I’ll save some typing and real estate on the page, but you will repeat the next 30 or so steps, except additionally you will add lines for validations testing. In the end, you will click save, pull up the account profile and take a screenshot of your typing ability.

Alternate Method

    1. Prerequisite – Admin account access, any customer type setup in system.
    2. Take a screenshot of customer’s profile modal.
    3. Modify each field of the customer’s profile, test required field validations. When done, click cancel.
    4. Open the modal again take a screenshot of customer’s profile modal.
    5. Modify each field of the customer’s profile and click save.
    6. Open customer profile and take a screenshot of the modal.

50+ steps vs. six with both accomplishing the same thing… which would you prefer? I can hear the howls from the conservative base, “How did you know the way to the profile page if I didn’t tell you in 50+ steps?” As quality assurance, you should know the application. You don’t need baby steps to get to your goal. The user story and acceptance criteria didn’t say anything about steps 1-10. New development only covers what I did from step 11 till the end. “All fields must be editable” is part of the acceptance criteria, and I don’t need 24 steps telling me about each one and what to enter. Keep in mind each extra step has an expected result that has nothing to do with the user story or acceptance criteria except for the cancel and save functionality at the end.

The Alternate Method script is shorter while evoking the same message, and it will require very little upkeep. With parameters, you can cover variables such as browser type, customer name, and user type (for negative testing). Remember that this is not regression. This is a single test designed to try out the new or current functionality that was added or modified. Once you have a release built, you would then test all of the previous changes for a regression test. Remember, the definition of regression testing is a type of software testing that verifies that software previously developed and tested still performs correctly after it was changed or interfaced with other software. If you want to test the ripple effect, you would create other test cases that you could add to your current test set for an application-wide assessment. These, of course, would be reusable, and they would be small and easy to manage.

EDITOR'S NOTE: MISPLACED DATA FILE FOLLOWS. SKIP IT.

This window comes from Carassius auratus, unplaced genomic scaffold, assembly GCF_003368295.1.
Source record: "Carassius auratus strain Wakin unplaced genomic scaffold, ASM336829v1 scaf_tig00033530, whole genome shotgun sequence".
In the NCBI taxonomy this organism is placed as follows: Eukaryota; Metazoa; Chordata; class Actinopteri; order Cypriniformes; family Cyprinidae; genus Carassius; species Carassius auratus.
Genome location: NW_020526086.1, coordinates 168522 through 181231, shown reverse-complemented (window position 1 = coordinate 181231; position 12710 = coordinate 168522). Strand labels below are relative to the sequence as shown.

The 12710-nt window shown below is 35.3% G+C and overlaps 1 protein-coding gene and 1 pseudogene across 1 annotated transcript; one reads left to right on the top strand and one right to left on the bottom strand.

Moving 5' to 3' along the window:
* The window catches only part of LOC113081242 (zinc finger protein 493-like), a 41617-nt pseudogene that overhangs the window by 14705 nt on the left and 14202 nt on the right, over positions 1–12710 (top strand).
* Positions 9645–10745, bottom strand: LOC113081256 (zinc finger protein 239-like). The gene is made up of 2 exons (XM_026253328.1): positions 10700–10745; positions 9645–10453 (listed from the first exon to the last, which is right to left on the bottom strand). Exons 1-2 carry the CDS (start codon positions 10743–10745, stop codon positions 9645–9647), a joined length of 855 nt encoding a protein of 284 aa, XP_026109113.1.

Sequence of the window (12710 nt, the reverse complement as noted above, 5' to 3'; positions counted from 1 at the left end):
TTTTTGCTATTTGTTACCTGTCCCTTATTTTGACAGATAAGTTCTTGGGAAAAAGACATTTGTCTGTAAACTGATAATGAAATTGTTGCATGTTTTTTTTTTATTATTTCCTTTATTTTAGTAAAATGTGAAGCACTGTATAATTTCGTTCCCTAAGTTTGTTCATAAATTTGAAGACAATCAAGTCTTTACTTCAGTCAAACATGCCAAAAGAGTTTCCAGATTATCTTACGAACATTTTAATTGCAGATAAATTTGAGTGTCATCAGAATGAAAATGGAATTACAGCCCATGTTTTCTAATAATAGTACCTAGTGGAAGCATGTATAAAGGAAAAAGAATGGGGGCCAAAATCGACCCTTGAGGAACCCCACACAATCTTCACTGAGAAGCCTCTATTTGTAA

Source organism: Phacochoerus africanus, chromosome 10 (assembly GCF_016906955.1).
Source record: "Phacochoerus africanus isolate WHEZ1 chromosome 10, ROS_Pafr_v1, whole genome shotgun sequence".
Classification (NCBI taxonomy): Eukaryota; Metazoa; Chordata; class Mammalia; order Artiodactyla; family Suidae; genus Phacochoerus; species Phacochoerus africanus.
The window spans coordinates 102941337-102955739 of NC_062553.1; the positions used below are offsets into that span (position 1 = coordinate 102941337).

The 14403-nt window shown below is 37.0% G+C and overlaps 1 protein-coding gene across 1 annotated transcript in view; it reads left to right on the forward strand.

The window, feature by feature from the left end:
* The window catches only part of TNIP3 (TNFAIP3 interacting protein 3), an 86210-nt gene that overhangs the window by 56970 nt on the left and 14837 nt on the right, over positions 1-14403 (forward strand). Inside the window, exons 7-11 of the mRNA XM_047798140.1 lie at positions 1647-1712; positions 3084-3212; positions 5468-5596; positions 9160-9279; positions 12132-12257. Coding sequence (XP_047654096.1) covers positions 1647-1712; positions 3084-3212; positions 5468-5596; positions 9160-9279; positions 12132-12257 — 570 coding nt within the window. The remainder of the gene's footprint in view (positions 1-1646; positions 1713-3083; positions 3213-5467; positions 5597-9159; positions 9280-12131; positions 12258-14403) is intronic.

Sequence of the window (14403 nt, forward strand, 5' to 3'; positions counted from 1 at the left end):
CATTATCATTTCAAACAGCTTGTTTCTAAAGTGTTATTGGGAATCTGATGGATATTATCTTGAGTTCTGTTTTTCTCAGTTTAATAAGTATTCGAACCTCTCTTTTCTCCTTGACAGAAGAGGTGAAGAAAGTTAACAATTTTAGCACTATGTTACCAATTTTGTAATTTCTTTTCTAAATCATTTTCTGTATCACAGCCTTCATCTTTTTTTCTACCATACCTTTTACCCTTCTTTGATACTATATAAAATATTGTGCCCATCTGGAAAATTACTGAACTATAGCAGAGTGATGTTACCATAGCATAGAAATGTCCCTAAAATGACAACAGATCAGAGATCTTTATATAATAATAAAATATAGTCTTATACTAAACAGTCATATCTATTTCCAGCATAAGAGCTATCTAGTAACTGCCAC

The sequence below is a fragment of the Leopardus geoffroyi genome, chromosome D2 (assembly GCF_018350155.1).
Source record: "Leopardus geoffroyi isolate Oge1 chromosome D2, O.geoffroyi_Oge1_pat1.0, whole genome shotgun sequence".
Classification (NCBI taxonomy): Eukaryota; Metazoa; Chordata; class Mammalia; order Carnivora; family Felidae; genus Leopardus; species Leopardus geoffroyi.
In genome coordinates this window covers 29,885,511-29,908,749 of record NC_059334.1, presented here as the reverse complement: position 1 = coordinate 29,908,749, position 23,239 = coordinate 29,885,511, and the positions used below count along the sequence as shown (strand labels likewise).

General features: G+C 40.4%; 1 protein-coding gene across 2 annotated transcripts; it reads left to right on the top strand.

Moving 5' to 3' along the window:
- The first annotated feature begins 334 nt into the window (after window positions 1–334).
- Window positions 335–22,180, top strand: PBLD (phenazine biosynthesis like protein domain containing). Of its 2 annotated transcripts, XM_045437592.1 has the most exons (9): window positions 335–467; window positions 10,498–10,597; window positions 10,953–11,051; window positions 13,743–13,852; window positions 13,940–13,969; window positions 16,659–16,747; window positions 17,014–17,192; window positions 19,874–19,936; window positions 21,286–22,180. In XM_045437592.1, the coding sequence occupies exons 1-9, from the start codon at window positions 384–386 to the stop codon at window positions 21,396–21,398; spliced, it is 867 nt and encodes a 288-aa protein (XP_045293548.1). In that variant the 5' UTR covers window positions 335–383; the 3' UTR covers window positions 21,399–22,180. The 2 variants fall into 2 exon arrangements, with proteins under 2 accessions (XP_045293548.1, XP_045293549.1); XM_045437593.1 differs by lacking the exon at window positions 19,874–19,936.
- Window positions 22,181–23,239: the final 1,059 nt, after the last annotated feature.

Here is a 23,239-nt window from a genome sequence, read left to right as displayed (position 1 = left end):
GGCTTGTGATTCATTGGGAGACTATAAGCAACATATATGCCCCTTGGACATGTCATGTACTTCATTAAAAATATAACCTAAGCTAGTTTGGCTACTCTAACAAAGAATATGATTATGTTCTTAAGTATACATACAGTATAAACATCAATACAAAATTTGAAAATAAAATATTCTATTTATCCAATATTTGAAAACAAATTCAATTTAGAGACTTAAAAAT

So why the mess and extra work? Is it because project managers are interjecting themselves into the Scrum team by looking for metrics that have little to no bearing? Are quality managers who are not part of the Scrum team casting a shadow over the process? In today’s hypersensitive world of Audits (SOX or PCI compliance), do we need to be able to assign blame more easily? None of these questions matter if the principles of Agile Scrum are applied correctly.

You shouldn’t need test scripts that are drawn out like a novel when following Agile. When testing to an end result, you are already crossing territory that is known and should not need a Sherpa to find your way. By taking the blinders off, it will allow the tester to be more aware of the landscape as they cross until they get to their destination.

Can we finally look to improve productivity by dispelling the myth of “Click Here a hundred times?” I believe so.